The soaring national debt has reached a symbolic tipping point: It’s as big as the economy.
The amount of money the federal government owes to its creditors, combined with IOUs to government retirement and other programs, tops $15.23 trillion.
That’s roughly equal to the value of goods and services the economy produces in a year: $15.17 trillion as of September, the latest estimate. Private projections show the economy likely grew to about $15.3 trillion by December — a level the debt should surpass this month.
“The 100 percent mark means that your entire debt is as big as everything you’re producing in your country,” said Steve Bell of the Bipartisan Policy Center, which has proposed cutting $6 trillion in red ink during 10 years. “Clearly, that can’t continue.”
Long-term projections suggest the debt will continue to grow faster than the economy, which would have to expand by at least 6 percent a year to keep pace. President Obama’s 2012 budget shows the debt soaring past $26 trillion a decade from now. Last summer’s deficit reduction deal could reduce that to $24 trillion.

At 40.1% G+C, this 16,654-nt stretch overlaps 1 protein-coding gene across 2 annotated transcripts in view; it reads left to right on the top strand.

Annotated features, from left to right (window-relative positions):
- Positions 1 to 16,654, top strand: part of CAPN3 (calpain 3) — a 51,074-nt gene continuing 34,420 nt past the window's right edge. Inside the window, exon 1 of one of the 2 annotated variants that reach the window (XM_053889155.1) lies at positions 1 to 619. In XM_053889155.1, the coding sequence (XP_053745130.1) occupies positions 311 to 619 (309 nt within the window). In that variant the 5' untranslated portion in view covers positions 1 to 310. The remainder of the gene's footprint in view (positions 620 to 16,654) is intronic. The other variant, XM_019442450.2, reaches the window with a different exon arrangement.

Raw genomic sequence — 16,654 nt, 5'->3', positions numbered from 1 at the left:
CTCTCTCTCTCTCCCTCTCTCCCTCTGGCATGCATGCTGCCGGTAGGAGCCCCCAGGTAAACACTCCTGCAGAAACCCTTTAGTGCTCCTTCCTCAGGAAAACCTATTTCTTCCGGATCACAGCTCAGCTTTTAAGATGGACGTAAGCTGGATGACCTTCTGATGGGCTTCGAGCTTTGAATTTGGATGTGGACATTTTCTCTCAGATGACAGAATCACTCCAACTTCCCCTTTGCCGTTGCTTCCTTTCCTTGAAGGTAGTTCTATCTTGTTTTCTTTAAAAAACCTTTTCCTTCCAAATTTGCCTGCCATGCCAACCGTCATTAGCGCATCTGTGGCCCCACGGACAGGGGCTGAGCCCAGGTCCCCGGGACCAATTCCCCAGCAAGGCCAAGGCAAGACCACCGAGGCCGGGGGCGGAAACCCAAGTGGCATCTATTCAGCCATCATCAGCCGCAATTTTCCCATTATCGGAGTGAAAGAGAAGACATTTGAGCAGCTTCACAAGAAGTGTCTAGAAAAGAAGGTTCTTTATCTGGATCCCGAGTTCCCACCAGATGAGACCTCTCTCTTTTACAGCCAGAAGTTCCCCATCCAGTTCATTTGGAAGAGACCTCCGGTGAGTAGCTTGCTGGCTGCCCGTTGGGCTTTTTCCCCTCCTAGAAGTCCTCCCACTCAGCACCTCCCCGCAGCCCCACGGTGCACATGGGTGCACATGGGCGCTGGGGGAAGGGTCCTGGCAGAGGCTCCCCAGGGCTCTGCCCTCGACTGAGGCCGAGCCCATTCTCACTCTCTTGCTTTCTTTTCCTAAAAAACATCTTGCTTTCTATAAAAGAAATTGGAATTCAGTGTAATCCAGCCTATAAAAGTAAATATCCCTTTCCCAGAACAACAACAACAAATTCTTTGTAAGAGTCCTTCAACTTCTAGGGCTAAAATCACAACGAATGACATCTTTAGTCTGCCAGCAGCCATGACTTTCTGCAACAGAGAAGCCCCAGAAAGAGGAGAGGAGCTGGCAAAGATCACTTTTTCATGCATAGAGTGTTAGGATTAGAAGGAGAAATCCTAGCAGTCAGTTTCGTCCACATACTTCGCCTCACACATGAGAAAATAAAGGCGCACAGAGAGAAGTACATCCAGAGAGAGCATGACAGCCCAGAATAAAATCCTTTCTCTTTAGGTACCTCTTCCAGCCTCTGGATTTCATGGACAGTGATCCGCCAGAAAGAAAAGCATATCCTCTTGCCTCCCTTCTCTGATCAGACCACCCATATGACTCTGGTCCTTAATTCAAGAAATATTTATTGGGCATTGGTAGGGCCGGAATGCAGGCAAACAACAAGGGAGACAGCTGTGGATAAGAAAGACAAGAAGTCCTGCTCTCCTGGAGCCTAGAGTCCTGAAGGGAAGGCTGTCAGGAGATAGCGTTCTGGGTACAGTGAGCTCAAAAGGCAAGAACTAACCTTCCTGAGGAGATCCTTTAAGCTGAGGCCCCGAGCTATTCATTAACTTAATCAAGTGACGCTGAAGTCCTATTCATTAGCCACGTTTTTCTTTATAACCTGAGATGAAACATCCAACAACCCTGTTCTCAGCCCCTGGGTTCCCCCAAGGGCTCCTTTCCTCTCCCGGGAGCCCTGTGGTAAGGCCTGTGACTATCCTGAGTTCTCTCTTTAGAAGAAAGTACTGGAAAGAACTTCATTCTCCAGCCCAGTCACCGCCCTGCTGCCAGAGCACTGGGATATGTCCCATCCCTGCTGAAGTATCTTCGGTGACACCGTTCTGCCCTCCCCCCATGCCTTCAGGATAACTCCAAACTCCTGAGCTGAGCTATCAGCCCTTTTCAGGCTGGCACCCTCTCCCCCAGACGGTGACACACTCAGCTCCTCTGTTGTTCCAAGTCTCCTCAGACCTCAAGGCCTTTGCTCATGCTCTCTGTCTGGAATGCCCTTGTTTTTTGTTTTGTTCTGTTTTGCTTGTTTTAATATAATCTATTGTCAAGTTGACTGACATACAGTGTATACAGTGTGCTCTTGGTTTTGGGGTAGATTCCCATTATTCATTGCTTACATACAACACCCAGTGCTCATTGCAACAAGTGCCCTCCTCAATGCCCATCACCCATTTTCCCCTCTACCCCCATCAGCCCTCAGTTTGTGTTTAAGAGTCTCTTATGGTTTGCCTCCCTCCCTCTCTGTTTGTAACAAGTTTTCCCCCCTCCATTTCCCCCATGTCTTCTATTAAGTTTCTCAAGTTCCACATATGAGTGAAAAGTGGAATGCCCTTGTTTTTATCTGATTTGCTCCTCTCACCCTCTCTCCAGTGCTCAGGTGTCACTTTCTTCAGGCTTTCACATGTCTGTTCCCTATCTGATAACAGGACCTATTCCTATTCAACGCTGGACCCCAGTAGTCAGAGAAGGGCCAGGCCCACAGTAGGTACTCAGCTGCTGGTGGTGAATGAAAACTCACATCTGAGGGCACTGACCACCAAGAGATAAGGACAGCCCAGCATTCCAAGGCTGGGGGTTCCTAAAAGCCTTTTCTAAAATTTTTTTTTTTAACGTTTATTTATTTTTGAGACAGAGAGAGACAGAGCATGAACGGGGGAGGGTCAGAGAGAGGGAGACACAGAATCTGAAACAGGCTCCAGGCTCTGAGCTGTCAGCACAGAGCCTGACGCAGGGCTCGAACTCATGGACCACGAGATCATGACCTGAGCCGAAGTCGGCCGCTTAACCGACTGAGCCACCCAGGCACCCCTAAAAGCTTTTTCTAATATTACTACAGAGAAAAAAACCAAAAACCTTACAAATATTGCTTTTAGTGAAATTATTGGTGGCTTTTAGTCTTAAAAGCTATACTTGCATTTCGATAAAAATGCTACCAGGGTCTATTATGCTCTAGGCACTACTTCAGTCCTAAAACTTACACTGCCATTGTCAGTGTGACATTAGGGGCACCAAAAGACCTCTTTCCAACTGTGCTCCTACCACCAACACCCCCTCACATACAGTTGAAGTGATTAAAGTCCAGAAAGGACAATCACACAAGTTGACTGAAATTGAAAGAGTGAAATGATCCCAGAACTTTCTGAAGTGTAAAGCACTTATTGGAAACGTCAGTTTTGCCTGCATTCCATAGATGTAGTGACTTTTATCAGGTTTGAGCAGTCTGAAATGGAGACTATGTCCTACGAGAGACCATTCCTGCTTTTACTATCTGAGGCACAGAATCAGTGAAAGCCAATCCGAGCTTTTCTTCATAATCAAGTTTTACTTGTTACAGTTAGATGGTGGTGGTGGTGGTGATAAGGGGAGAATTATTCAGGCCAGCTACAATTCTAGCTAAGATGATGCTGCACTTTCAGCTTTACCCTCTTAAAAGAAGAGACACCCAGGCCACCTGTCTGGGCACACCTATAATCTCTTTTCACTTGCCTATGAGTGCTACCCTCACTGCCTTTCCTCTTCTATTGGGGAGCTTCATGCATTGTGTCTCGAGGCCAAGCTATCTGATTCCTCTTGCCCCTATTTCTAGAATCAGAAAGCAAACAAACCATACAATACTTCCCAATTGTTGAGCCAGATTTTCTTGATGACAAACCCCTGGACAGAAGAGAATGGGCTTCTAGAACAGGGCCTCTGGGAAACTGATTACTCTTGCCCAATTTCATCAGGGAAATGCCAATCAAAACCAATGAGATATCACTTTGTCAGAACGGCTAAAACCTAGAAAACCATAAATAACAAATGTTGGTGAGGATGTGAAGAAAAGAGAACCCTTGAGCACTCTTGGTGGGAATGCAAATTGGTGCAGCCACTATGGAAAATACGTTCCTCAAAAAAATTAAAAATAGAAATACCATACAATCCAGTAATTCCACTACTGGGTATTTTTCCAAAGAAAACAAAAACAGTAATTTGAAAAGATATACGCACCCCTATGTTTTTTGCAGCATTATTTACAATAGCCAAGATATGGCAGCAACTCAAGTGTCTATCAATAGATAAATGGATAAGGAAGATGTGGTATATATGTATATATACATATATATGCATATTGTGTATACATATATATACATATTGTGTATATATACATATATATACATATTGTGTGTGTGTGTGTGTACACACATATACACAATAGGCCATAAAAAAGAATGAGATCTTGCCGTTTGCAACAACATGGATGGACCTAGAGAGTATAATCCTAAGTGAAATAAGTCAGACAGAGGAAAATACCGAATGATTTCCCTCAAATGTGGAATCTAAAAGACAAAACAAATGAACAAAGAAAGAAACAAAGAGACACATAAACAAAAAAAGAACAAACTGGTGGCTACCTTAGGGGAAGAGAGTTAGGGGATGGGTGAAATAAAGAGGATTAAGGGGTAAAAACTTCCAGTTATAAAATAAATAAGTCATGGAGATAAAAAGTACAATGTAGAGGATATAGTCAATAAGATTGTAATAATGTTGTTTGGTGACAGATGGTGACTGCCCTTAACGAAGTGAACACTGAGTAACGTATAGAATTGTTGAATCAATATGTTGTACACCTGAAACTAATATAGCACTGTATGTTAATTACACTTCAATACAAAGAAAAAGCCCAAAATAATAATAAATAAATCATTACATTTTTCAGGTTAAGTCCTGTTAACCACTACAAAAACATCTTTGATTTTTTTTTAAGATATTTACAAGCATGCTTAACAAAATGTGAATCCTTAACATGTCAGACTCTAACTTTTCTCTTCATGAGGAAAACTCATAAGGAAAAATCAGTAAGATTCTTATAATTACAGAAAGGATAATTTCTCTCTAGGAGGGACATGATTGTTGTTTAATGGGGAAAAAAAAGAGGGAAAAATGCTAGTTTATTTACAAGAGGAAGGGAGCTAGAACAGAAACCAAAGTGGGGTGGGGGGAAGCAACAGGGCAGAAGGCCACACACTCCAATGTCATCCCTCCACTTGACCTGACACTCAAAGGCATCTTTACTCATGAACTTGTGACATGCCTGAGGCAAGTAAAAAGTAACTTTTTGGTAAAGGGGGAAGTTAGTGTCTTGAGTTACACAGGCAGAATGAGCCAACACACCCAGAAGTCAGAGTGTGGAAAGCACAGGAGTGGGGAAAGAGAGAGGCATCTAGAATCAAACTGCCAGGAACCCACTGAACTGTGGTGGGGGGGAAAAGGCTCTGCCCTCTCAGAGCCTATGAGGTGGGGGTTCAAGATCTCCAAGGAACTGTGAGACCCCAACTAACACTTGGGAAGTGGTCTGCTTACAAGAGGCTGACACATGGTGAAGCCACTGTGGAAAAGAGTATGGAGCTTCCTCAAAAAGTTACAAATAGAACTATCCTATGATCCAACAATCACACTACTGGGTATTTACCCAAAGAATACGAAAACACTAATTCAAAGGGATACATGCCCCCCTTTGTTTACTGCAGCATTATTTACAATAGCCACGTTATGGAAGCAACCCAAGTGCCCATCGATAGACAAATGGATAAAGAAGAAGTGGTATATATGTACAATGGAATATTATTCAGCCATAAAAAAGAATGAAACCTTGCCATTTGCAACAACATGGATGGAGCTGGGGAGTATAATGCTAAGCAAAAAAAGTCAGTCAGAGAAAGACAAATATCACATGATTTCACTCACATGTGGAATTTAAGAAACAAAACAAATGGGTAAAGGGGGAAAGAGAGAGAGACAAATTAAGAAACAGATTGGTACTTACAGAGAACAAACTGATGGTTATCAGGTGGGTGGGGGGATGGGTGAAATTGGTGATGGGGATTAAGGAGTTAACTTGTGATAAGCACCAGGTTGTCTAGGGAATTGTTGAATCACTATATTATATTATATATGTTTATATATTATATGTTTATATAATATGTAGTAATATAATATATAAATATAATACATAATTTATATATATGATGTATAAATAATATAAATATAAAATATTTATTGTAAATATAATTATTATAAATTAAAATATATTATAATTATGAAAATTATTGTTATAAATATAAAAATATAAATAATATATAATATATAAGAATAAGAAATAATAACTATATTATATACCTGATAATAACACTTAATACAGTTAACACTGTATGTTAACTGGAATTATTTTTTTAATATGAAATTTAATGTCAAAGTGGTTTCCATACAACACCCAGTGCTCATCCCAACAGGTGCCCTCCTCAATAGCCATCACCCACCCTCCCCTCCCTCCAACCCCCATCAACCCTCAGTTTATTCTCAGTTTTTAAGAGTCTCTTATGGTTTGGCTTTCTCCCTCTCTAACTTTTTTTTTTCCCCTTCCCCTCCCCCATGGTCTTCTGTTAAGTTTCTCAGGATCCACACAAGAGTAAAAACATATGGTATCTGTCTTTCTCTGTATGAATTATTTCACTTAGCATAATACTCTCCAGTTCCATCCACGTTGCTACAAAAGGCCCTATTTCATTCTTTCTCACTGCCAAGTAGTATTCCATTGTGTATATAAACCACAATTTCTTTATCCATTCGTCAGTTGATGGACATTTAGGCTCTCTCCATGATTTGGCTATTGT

Many economists, such as the Brookings Institution’s William Gale, said a better measure of the nation’s debt is how much the government owes creditors, not counting $4.7 trillion owed to Social Security recipients and other government beneficiaries. By that measure, the debt is roughly a third less: $10.5 trillion, or nearly 70 percent the size of the economy.
Among advanced economies, only Greece, Iceland, Ireland, Italy, Japan and Portugal have debts larger than their economies. Greece, Ireland, Portugal and Italy are at the root of the European debt crisis. The first three needed bailouts from European central banks; Italy’s books are monitored by the International Monetary Fund.
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